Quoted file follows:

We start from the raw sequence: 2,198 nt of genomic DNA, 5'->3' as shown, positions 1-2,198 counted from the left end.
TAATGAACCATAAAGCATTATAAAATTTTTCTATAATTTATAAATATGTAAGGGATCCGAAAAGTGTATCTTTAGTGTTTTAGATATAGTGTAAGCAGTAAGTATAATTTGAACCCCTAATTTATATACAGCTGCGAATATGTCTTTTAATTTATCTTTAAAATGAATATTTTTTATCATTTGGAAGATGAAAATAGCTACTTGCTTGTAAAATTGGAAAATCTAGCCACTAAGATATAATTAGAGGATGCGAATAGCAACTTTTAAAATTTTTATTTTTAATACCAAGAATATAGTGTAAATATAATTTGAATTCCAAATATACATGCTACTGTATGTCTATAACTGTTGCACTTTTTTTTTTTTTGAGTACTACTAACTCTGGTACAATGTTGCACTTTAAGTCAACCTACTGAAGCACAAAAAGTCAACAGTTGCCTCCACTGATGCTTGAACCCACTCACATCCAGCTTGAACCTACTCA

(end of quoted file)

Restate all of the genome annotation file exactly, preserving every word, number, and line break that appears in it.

We start from the raw sequence: 2,198 nt of genomic DNA, 5'->3' as shown, positions 1-2,198 counted from the left end.
TAATGAACCATAAAGCATTATAAAATTTTTCTATAATTTATAAATATGTAAGGGATCCGAAAAGTGTATCTTTAGTGTTTTAGATATAGTGTAAGCAGTAAGTATAATTTGAACCCCTAATTTATATACAGCTGCGAATATGTCTTTTAATTTATCTTTAAAATGAATATTTTTTATCATTTGGAAGATGAAAATAGCTACTTGCTTGTAAAATTGGAAAATCTAGCCACTAAGATATAATTAGAGGATGCGAATAGCAACTTTTAAAATTTTTATTTTTAATACCAAGAATATAGTGTAAATATAATTTGAATTCCAAATATACATGCTACTGTATGTCTATAACTGTTGCACTTTTTTTTTTTTTGAGTACTACTAACTCTGGTACAATGTTGCACTTTAAGTCAACCTACTGAAGCACAAAAAGTCAACAGTTGCCTCCACTGATGCTTGAACCCACTCACATCCAGCTTGAACCTACTCA